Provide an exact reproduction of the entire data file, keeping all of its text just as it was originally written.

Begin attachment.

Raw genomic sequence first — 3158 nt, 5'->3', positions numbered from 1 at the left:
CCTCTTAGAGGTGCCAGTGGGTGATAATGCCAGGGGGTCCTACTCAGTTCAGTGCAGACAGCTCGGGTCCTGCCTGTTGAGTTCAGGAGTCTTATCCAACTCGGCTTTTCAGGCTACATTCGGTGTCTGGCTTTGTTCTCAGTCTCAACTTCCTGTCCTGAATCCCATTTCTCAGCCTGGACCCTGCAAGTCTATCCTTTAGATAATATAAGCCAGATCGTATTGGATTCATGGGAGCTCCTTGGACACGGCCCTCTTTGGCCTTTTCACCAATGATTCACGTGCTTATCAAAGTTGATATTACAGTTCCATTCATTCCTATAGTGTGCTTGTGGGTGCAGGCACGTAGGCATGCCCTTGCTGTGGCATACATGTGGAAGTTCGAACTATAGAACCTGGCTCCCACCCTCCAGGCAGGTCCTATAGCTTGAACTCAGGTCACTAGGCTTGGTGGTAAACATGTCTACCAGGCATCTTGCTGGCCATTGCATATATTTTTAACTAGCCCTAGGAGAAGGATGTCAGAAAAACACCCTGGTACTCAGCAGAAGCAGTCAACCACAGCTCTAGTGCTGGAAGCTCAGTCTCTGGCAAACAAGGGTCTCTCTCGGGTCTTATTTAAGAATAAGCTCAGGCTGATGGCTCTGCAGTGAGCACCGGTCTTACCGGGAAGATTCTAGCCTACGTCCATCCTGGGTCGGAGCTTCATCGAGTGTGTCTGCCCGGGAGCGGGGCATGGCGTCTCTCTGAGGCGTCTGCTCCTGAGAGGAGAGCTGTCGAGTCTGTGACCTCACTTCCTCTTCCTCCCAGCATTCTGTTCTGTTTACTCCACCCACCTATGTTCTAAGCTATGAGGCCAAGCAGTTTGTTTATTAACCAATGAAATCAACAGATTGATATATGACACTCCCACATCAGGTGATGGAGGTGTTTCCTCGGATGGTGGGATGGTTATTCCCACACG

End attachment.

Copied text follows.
Raw genomic sequence first — 3158 nt, 5'->3', positions numbered from 1 at the left:
CCTCTTAGAGGTGCCAGTGGGTGATAATGCCAGGGGGTCCTACTCAGTTCAGTGCAGACAGCTCGGGTCCTGCCTGTTGAGTTCAGGAGTCTTATCCAACTCGGCTTTTCAGGCTACATTCGGTGTCTGGCTTTGTTCTCAGTCTCAACTTCCTGTCCTGAATCCCATTTCTCAGCCTGGACCCTGCAAGTCTATCCTTTAGATAATATAAGCCAGATCGTATTGGATTCATGGGAGCTCCTTGGACACGGCCCTCTTTGGCCTTTTCACCAATGATTCACGTGCTTATCAAAGTTGATATTACAGTTCCATTCATTCCTATAGTGTGCTTGTGGGTGCAGGCACGTAGGCATGCCCTTGCTGTGGCATACATGTGGAAGTTCGAACTATAGAACCTGGCTCCCACCCTCCAGGCAGGTCCTATAGCTTGAACTCAGGTCACTAGGCTTGGTGGTAAACATGTCTACCAGGCATCTTGCTGGCCATTGCATATATTTTTAACTAGCCCTAGGAGAAGGATGTCAGAAAAACACCCTGGTACTCAGCAGAAGCAGTCAACCACAGCTCTAGTGCTGGAAGCTCAGTCTCTGGCAAACAAGGGTCTCTCTCGGGTCTTATTTAAGAATAAGCTCAGGCTGATGGCTCTGCAGTGAGCACCGGTCTTACCGGGAAGATTCTAGCCTACGTCCATCCTGGGTCGGAGCTTCATCGAGTGTGTCTGCCCGGGAGCGGGGCATGGCGTCTCTCTGAGGCGTCTGCTCCTGAGAGGAGAGCTGTCGAGTCTGTGACCTCACTTCCTCTTCCTCCCAGCATTCTGTTCTGTTTACTCCACCCACCTATGTTCTAAGCTATGAGGCCAAGCAGTTTGTTTATTAACCAATGAAATCAACAGATTGATATATGACACTCCCACATCAGGTGATGGAGGTGTTTCCTCGGATGGTGGGATGGTTATTCCCACACG